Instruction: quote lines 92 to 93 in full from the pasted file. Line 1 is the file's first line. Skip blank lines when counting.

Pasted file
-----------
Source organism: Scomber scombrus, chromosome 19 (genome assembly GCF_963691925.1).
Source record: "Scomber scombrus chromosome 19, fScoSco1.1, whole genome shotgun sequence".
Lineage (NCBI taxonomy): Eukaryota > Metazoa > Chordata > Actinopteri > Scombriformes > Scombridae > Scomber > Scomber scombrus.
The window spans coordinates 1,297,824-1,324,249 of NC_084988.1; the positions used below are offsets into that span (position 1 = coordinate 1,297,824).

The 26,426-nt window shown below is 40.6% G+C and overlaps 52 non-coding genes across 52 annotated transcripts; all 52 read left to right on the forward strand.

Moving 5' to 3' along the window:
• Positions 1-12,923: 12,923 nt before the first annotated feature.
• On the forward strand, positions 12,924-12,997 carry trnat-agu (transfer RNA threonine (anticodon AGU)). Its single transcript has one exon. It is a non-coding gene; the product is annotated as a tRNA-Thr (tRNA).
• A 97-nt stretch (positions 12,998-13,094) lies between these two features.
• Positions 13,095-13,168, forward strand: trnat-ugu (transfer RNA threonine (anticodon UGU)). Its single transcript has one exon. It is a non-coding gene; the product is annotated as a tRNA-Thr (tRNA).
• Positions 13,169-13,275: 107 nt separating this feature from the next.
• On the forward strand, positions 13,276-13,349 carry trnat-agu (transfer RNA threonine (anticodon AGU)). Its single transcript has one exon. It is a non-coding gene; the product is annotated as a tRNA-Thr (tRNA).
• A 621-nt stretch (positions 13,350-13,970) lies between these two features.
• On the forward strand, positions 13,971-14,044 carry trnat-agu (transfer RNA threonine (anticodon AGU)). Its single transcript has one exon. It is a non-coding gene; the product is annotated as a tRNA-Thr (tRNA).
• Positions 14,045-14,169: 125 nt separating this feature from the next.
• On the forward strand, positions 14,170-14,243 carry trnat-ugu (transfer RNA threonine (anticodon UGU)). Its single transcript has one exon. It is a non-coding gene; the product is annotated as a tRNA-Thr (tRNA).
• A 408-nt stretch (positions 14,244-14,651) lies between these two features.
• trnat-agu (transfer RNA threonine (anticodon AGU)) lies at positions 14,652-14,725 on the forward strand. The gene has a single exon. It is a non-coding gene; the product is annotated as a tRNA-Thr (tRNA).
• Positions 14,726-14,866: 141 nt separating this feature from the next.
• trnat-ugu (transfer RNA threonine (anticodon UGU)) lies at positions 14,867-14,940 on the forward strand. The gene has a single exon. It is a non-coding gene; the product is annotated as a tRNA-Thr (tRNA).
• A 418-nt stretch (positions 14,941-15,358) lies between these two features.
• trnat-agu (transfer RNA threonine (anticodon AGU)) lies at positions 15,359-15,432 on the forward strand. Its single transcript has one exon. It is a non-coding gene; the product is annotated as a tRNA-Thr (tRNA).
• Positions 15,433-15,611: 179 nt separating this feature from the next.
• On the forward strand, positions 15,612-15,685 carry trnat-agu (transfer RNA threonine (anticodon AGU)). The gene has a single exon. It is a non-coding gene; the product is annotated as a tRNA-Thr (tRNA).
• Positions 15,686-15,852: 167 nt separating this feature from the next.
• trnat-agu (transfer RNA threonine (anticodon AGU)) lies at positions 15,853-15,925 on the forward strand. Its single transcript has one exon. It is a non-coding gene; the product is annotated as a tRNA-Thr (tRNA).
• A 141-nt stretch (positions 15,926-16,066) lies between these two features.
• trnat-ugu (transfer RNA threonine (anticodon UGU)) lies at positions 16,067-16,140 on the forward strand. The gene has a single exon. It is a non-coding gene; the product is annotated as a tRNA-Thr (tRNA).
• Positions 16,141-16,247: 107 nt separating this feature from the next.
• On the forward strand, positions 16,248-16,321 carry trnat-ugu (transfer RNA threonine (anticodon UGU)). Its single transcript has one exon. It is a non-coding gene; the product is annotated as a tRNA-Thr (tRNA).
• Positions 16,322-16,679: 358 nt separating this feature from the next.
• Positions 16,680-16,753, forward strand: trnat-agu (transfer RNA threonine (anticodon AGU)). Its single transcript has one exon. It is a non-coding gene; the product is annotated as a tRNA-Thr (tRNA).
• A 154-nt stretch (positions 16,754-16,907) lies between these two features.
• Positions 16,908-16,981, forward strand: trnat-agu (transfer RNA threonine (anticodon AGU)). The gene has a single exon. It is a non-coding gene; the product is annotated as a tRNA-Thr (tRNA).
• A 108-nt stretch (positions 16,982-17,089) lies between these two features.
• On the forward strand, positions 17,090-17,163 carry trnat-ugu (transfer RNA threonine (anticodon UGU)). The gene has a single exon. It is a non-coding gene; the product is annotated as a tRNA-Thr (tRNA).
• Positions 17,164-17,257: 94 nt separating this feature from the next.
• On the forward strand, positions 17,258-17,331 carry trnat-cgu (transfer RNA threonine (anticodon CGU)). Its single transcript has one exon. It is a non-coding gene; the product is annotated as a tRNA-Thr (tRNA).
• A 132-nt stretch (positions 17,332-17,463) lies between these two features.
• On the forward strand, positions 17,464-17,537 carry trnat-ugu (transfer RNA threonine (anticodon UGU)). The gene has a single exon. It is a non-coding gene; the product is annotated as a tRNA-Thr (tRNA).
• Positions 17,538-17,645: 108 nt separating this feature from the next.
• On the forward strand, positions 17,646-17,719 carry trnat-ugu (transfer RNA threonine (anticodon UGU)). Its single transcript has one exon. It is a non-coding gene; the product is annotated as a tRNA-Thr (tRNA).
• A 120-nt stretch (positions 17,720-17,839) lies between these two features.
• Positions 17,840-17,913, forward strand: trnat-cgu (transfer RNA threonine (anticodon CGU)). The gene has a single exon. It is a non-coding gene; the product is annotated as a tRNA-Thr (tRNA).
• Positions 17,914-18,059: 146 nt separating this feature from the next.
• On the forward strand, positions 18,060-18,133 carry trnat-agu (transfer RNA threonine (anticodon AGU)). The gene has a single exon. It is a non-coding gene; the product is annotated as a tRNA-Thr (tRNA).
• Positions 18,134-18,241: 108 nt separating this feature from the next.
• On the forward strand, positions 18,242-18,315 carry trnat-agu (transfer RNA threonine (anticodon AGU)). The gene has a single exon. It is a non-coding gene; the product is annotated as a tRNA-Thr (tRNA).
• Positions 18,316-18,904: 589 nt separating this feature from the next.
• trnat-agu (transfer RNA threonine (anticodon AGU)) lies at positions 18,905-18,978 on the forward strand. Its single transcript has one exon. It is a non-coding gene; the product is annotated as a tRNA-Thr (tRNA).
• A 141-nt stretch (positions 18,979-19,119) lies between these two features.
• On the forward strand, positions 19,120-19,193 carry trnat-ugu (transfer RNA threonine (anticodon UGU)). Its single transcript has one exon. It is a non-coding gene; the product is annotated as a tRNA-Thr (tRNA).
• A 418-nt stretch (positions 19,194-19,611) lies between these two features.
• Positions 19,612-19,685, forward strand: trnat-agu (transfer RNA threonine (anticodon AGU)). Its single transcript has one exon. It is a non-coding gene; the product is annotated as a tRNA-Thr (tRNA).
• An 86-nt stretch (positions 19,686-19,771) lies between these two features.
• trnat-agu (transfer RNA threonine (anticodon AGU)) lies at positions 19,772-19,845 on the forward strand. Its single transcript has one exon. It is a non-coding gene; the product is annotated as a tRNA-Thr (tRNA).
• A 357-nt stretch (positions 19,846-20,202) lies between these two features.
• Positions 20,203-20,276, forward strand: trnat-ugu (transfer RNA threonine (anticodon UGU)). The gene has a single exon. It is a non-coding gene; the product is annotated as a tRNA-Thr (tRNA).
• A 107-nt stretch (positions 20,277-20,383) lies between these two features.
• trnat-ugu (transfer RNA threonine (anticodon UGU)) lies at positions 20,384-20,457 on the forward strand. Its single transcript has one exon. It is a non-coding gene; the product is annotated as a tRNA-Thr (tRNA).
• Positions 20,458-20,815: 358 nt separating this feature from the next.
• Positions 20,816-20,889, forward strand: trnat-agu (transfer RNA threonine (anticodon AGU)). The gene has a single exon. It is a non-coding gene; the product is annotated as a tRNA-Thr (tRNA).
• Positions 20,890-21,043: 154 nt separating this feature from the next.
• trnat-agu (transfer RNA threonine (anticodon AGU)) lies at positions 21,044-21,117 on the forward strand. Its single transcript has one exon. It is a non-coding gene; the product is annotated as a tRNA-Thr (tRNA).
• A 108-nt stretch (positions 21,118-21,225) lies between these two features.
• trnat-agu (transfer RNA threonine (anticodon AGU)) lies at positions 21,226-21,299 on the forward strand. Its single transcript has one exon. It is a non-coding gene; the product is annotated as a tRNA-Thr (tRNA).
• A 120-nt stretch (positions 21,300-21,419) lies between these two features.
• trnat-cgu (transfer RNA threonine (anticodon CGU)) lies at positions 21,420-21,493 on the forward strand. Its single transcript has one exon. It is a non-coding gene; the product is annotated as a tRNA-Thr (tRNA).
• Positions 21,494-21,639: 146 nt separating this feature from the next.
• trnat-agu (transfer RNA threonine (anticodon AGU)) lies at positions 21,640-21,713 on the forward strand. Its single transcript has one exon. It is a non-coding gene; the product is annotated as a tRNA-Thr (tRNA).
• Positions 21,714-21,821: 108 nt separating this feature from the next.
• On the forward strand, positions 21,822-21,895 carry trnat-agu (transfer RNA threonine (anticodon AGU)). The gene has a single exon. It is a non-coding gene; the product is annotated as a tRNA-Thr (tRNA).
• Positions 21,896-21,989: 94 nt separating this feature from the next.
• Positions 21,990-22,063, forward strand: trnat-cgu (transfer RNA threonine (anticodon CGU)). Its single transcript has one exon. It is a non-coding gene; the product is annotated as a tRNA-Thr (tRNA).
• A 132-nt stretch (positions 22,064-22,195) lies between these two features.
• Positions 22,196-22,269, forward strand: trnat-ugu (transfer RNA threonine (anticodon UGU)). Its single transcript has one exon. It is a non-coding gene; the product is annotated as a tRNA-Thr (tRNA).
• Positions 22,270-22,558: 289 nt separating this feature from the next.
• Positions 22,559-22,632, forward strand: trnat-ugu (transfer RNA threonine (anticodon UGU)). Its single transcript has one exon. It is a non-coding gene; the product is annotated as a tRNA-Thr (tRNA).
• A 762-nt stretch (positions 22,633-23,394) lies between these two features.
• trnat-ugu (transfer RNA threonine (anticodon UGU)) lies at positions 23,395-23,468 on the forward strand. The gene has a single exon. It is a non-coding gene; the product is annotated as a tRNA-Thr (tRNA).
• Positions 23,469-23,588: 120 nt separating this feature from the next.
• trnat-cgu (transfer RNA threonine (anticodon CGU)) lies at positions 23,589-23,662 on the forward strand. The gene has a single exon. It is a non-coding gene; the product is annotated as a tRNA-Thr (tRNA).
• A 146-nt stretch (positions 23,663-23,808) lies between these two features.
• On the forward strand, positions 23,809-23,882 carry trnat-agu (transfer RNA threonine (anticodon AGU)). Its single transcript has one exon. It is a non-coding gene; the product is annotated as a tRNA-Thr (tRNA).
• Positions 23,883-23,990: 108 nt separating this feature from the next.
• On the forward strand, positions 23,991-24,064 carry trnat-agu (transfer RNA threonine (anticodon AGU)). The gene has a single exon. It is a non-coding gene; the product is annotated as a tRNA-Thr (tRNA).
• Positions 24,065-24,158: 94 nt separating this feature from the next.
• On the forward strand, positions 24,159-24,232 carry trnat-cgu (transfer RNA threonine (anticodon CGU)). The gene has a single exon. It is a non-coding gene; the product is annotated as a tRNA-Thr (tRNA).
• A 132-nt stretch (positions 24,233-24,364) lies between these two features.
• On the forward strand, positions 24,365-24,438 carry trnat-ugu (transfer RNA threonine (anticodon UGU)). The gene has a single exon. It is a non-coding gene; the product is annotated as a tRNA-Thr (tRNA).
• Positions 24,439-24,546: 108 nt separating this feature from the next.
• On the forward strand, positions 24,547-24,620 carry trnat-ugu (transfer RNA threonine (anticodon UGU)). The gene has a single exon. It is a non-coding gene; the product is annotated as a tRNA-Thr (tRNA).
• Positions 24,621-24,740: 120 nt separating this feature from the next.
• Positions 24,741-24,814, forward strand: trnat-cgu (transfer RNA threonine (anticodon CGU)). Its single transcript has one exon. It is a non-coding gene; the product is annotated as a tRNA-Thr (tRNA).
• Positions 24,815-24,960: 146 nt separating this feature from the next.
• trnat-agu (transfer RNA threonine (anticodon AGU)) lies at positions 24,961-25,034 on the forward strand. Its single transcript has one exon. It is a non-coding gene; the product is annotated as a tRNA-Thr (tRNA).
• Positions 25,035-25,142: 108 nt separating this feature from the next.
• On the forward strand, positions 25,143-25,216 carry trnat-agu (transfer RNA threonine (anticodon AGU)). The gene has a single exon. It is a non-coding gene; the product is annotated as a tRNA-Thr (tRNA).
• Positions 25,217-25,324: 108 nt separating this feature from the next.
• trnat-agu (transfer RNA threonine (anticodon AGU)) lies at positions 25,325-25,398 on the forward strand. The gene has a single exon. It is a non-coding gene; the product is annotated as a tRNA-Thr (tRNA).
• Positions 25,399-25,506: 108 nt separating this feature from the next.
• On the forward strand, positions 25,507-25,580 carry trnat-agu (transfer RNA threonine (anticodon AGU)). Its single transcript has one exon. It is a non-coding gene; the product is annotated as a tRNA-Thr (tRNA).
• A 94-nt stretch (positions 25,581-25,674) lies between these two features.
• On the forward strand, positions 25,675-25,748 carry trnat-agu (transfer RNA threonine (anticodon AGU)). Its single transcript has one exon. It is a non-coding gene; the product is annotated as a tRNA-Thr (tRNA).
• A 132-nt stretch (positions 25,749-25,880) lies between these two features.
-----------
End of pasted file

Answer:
• On the forward strand, positions 24,547-24,620 carry trnat-ugu (transfer RNA threonine (anticodon UGU)). The gene has a single exon. It is a non-coding gene; the product is annotated as a tRNA-Thr (tRNA).
• Positions 24,621-24,740: 120 nt separating this feature from the next.